This I Believe
Dinner discussion at the house on Hendrick Street in Brooklyn where Mom grew up could get heated. Politics, religion, or sports – not polite dinner conversation? Ha! Not with this Irish family long involved in Kings County politics.
In one story, Grandma goes to close the window, lest the opinions or the volume disturb the neighbors. As grandma is pulling down the sash, Mrs. Greenberg, who is parked at her own window across the walk separating the houses, stops her, “Please, Mrs. Harrington, don’t close the window – such fun it is to listen.”
After those dinners, Grandma would go to the piano, Grandpa to his chair, and Mom, her two sisters, and three brothers would sing and clean up – kind of like the McGlaughlin Group turning into a Norman Rockwell painting.
My earliest extended family memories are visits to the grandparents’ modest apartment or to Uncle Jack’s big house, and these memories are filled with the sounds of ice clinking in heavy crystal glasses, second hand smoke, and first hand opinions. But it is the sound of argument and the laughter within the argument which dominates the memory. The argument, the laughter, and something never there – anger.
I believe in the power of argument. I believe that disagreement is a good thing, and that to argue differences serves the original meaning of the word argue, which comes from the Latin arguere, meaning ”to make clear.”
Grandparents passed, families grew, and the aunts and uncles convened to settle ‘the big issues’ less frequently. At my parents’ twenty-fifth wedding anniversary, in 1969, when I greeted Uncle Harry with, “Haven’t seen a good one for awhile –“ I had not finished the thought and he had a finger in my chest and an accusation in my ears, “You’re probably one of those….” The battle was joined, and it soon attracted family and non-family. When my (ahem)“typically unassailable logic” upset the husband of one of Mom’s friends and he roared out the door of our small house, causing every head in the room to turn, Uncle Harry smiled, “He’s not family, he doesn’t understand.”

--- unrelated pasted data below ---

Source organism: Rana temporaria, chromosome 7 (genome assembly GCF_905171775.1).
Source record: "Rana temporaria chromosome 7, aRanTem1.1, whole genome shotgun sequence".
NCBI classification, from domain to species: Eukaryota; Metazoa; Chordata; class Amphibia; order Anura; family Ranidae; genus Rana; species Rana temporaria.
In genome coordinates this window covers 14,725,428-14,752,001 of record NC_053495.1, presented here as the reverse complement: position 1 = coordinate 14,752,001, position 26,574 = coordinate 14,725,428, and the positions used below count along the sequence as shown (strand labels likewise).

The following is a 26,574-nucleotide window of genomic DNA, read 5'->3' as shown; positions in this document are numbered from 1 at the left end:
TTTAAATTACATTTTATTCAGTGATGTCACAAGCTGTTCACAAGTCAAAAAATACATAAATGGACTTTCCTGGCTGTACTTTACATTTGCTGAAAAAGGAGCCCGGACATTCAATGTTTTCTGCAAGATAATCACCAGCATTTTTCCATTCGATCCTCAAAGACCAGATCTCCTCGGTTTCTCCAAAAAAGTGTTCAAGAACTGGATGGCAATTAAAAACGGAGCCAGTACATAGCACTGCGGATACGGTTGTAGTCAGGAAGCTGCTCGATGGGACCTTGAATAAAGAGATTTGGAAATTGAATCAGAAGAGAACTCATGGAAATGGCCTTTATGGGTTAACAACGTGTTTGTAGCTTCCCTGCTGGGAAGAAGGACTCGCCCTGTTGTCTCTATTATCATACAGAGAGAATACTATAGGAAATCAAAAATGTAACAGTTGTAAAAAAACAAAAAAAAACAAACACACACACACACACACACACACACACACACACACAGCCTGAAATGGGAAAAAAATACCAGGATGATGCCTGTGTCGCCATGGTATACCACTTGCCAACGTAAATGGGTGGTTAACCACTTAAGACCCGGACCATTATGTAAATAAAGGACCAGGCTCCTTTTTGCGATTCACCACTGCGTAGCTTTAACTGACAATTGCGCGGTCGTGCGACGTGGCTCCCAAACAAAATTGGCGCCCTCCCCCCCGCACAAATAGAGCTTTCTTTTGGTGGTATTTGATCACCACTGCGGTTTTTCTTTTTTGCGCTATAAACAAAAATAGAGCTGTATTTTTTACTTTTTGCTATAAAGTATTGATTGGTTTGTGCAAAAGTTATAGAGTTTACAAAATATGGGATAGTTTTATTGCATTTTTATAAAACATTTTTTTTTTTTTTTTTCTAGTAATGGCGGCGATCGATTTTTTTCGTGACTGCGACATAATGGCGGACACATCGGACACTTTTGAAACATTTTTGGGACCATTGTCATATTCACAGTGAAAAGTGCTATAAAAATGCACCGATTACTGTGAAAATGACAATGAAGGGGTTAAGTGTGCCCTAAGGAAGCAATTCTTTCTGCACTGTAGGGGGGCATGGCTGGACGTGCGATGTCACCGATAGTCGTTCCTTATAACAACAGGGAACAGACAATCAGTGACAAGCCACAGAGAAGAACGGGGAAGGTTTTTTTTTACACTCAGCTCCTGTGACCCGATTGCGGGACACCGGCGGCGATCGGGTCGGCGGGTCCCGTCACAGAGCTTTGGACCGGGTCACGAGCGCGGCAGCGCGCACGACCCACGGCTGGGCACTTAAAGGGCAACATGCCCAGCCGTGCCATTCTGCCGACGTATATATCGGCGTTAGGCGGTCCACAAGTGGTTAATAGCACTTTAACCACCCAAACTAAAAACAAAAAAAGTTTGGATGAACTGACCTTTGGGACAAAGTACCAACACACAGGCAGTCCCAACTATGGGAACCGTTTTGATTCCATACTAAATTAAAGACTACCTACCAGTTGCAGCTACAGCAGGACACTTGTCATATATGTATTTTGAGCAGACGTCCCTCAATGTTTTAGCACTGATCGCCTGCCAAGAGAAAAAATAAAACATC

I believe that we clarify our own thinking by engaging with, listening to, and responding calmly and thoughtfully to those who think differently from how we think. I believe volume, talking over people, and logical fallacy do not clarify anyone’s thinking.
In 1988, after a long ride from the funeral service for my father, I was in the men’s room at the cemetery. Uncle Harry and I were each at a urinal silently doing our business. Uncle Joe came in solemnly, took his place before a fixture, stared straight into the tiled wall and said with his typical sparkle of mischief, “Harry, I have just three words for you – Jay Danforth Quayle.”
“Here we go,” I smiled. Dad would love this.
Uncle Joe is the last of the Brooklyn Harringtons and at 86 years old he can still bring it when it comes to argument. Most of all I believe, and Uncle Joe is my constant reminder, in joy of argument.